YAHRZEIT 70: WORDS – MUSIC – FILM
Wednesday 31st August | 6:00 pm – 9:30 pm
JMI are proud to partner with Five Leaves Bookshop to bring you this event. On August 12th 1952, thirteen members of the Soviet Jewish Anti-Fascist Committee were murdered on the orders of Stalin. Join us to commemorate their 70th Yahrzeit.
S. Lozovskii, J. Juzefovich, Prof. B. Shimeliovich, I. Fefer, L. Kvitko, P. Markish, D. Bergelson, D. Hofstein, B. Zuskin, L. Talmi, I. Vatenberg, E. Teumin, and Ch. Vatenberg Ostrovska
Speakers: Gennady Estraikh, Professor, New York University & Dr Helen Beer, Lecturer Emerita, University College London
Music: Polina Shepherd
Followed by Song Searcher, a film about Moyshe Beregovsky, who recorded and studied the traditional music of Ukrainian Jewry in the 1920s, 30s and 40s and who was imprisoned in a Stalinist labour camp in 1950.
Readings from: From Revolution to Repression, edited by the late Joseph Sherman
Introduced by Gennady Estraikh (New York University)
Features original illustrations by Marc Chagall.
The thirty years between the Russian Revolution and Stalin’s destruction of Yiddish culture produced some of the best 20th century writing in Yiddish. Brilliant avant-garde work challenged the best of European modernism during the 1920s. Later Yiddish writers tried to be creative in the middle of the twists and turns of Stalin’s rule. Little of this work has been translated into English, despite many of the writers having a huge international sale in the heyday of Yiddish literature. The Soviet writers include David Bergelson, Peretz Markish and Dovid Hofshteyn.
About the Author
Joseph Sherman taught at the Oriental Institute, Oxford. He has edited a number of books on Yiddish literature and wrote regularly for the Times Literary Supplement and the Jewish press in the USA and South Africa. He died when the book was first close to publication and it will be launched at a meeting in his memory.
Whilst living in Kazan (capital of Tatarstan, Russia) and studying at the State Academy, Polina joined Russia′s first klezmer band after Perestroika, Simkha and toured in dark Soviet theatres, to Boris Yeltsin and to the World in 1998-2002.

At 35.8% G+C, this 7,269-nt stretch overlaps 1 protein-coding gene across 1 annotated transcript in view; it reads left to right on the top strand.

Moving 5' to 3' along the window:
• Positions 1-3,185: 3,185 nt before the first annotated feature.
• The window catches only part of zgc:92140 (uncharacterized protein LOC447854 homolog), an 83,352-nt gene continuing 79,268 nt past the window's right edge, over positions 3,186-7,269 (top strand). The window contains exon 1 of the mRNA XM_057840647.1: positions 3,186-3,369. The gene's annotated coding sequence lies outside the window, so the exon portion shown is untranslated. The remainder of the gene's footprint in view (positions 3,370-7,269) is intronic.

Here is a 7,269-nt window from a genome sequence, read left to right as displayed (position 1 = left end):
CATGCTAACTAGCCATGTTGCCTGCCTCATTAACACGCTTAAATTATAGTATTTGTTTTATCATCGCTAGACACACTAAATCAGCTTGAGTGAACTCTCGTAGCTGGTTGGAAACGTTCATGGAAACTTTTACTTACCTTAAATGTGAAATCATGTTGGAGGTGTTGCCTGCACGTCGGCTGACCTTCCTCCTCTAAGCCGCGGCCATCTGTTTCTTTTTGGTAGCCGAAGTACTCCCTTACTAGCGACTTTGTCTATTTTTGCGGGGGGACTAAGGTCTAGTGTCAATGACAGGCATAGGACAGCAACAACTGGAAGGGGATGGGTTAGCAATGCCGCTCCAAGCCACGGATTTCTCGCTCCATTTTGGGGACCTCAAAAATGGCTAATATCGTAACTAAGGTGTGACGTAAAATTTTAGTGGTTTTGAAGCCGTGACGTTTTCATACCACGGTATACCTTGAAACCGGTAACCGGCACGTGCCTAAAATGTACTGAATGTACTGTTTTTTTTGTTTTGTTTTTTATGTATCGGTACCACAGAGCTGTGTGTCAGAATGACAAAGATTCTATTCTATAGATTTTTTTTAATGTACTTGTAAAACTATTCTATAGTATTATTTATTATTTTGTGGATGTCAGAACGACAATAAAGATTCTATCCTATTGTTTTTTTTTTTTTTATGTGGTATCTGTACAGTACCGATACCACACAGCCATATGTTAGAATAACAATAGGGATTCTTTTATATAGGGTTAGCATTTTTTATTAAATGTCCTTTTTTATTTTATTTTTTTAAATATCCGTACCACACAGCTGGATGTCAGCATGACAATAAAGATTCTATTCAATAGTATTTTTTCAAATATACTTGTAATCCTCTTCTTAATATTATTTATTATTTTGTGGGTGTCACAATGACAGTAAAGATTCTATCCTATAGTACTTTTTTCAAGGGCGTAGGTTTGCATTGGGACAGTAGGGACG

She is one of the first generation of musicians of the Yiddish revival scene in Eastern Europe: acting as a programme director, educator and performer she has been involved in festivals, conferences and seminars globally.
Now living in Britain, Polina leads four choirs and continues to tour internationally as a Yiddish and Russian singer. Her compositions, including music for theatre, large and small scale choir pieces and other vocal settings for Yiddish poems are performed by soloists and choirs all over the world.
By VIKO TV company
”The Times and Toils of Moyshe Beregovsky”
This film is the story of a man’s lifelong search for authentic Yiddish folk music and of his unique archive, which was presumed to be lost forever. Moyshe Beregovsky, a musician and scholar, crisscrossed Ukraine with phonograph in hand during the most dramatic years of Soviet history in order to record and study the traditional music of Ukrainian Jewry. His work began in the 1920’s and led to his arrest and imprisonment in a Stalinist labor camp in 1950. Most of those he recorded on hundreds of fragile wax cylinders were shot by the Nazis and tossed into countless mass graves. Ultimately, Beregovsky succeeded in saving the musical heritage of the centuries-old Yiddish civilization. He rescued the Living Voice of his people from the flames of the Holocaust but paid for it with his life.
With this introduction, Yelena Yakovich one of the leading Russian documentary film-makers, begins her latest work, Song Searcher. Filmed on location in Ukraine and many other countries, loaded with rare, unique video-footage and archival audio materials, this film is much more than a mere account of Moyshe Beregovsky’s life and work. Using haunting historical images, the heart-breaking testimony of surviving eyewitnesses and the commentary of renowned international scholars, it tells the awe-inspiring story of Beregovsky’s people, whose song could not be silenced even during the darkest hour in their history.
The music rescued by Beregovsky is heard throughout the film, either in its original archival version or performed live by some of the best contemporary klezmer musicians. As they play this music of the Yiddish soul for appreciative audiences in all corners of the earth, they hope that these old melodies, which laugh through tears and fill hearts with love and humanity, will help heal our broken world.
Director Elena Yakovich
Executive Producer – Victorina Petrossiants